7. Now, we know IA had asked for 1 x (I) mountain bde and 1 x (I) armored bde for eastern Ladakh. So, it is likely that the news about four bdes takes into account these two new raising plus 81 Mountain Bde which is reported to have already moved east. This still leaves us with 1 x infantry bde to account for - it can be moved from some other sector raised afresh. We don't know at present.

8. Location of one infantry bde and armored bde close to Leh shows that these could be the Corps reserve. Could be both offensive and counter-penetration reserves. That would still leave 3 Division with only 2 x infantry bdes and no reserve - even if the bde proposed for Darbuk becomes 3 Division component, we would have all bdes committed to LAC. And reserves comes only from Corps HQ. For the time being.

9. Now there are two possibilities with respect to placing an infantry bde at Darbuk - east of Chang La.

9.1 The bde is responsible for areas to east of northern portion of Pangong Tso lake and Chang-Chenmo Valley (where the famous Hot Springs incident of 1959 happened). The AOR of 114 Bde at Tangste becomes more compact and rationalized with this move.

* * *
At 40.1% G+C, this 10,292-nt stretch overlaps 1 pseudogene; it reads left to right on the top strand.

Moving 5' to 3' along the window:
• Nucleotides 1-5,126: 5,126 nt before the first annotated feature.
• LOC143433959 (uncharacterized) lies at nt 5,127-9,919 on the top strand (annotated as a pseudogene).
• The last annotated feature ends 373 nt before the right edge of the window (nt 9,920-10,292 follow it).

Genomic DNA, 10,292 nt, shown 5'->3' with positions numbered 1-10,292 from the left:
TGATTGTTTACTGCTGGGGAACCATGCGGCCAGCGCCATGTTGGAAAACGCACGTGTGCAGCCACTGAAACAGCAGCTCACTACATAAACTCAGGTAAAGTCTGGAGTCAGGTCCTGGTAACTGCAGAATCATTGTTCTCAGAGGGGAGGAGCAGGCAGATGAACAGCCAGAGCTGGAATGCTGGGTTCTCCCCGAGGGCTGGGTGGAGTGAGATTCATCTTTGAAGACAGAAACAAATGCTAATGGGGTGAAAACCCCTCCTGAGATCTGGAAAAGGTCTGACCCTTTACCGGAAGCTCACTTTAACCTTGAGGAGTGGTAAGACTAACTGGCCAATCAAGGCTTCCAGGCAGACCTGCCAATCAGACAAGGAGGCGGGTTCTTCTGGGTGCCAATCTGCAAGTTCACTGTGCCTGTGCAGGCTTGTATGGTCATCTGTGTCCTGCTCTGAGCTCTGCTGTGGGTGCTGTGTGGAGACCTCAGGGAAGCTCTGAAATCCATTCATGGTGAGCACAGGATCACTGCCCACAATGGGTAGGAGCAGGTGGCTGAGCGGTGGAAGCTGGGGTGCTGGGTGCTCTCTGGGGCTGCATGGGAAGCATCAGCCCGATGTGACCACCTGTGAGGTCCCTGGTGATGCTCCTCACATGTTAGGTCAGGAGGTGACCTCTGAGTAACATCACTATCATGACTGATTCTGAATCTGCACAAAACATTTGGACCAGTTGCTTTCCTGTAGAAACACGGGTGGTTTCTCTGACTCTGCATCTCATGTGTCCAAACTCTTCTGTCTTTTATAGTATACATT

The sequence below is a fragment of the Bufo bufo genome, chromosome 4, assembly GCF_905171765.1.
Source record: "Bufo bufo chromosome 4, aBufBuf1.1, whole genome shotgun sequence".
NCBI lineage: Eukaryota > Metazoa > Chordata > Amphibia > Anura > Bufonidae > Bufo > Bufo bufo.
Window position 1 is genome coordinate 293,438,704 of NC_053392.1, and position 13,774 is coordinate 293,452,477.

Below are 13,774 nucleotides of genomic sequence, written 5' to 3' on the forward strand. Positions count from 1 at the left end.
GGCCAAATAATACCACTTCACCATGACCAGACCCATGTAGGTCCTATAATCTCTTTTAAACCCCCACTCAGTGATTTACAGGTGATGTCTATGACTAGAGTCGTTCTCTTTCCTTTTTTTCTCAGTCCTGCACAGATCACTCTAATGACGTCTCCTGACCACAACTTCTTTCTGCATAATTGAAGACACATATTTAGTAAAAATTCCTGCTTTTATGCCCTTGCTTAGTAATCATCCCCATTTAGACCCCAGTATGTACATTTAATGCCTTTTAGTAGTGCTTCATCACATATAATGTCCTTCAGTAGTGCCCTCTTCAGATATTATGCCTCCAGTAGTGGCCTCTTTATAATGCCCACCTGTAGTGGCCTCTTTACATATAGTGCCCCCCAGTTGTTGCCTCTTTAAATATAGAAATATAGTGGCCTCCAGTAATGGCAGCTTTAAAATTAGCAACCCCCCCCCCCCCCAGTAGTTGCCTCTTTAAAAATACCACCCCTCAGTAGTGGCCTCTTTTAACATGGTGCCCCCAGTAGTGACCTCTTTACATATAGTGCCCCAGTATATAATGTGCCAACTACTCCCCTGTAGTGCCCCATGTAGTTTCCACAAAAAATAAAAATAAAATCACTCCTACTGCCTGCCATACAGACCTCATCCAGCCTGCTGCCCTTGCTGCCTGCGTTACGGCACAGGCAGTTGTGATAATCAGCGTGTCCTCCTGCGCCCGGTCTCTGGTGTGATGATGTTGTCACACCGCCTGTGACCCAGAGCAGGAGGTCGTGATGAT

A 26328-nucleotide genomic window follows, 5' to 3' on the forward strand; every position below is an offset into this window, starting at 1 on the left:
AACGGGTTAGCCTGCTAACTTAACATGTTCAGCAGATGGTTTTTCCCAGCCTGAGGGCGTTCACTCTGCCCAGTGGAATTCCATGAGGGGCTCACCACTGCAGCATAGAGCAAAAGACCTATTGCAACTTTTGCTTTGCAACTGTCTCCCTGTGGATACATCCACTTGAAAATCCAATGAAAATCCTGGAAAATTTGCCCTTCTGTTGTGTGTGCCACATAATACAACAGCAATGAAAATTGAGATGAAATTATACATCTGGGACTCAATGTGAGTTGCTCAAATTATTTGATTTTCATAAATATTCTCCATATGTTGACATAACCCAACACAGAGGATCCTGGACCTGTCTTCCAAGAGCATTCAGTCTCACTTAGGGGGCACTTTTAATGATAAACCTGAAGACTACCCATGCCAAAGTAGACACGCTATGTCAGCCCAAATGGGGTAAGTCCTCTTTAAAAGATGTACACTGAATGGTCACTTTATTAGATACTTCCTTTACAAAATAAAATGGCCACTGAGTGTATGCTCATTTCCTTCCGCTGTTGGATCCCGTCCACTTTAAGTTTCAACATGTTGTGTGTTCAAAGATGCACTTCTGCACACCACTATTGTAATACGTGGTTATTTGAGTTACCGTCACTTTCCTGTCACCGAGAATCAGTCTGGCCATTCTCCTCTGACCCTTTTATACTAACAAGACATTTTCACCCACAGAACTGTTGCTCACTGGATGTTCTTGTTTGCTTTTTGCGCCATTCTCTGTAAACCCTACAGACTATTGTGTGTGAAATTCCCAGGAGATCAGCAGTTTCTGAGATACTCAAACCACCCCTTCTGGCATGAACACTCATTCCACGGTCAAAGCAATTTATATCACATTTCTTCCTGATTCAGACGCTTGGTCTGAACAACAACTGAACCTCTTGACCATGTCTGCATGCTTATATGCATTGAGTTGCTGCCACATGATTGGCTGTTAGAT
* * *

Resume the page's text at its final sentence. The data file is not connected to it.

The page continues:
9.2. There is another interesting possibility - it could be reserve Bde HQ for DBO sector in case of any crisis situation. The location puts it on road from Darbuk to Shyok Village where the Shyok river takes the famous U-turn. I know the distance is large but this is just a thought.

Darbuk - http://wikimapia.org/#lang=en&lat=34.107256&lon=78.112793&z=11&m=h&search=darbuk

10. 3 Infantry Division had a mechanized infantry battalion under it - I would not be surprised if it gets folded under proposed (I) armored bde and becomes it mechanized infantry battalion. IA has already moved a T-90 regiment I think ON ROAD to Leh. As per media reports, IA has asked new tanks for the 2 x armored bdes sanctioned for Ladakh and NE. I think the plan is to move T-90 armored regiments from plains to these areas while converting fresh armored regiments with latest version of T-90 for plains.

11. Some maulanas believe that AOR of 102 (I) has been rationalized now that 8 Mountain Division mans the western Ladakh - which would be good news. Situation on the LOC also remains a bit fluid (for me) and I need to work on my notes - coming of new infantry bde for Kargil creates good situation for us.

Long rant over...

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Re: Indian Army: News and Discussions 15 Apr 2012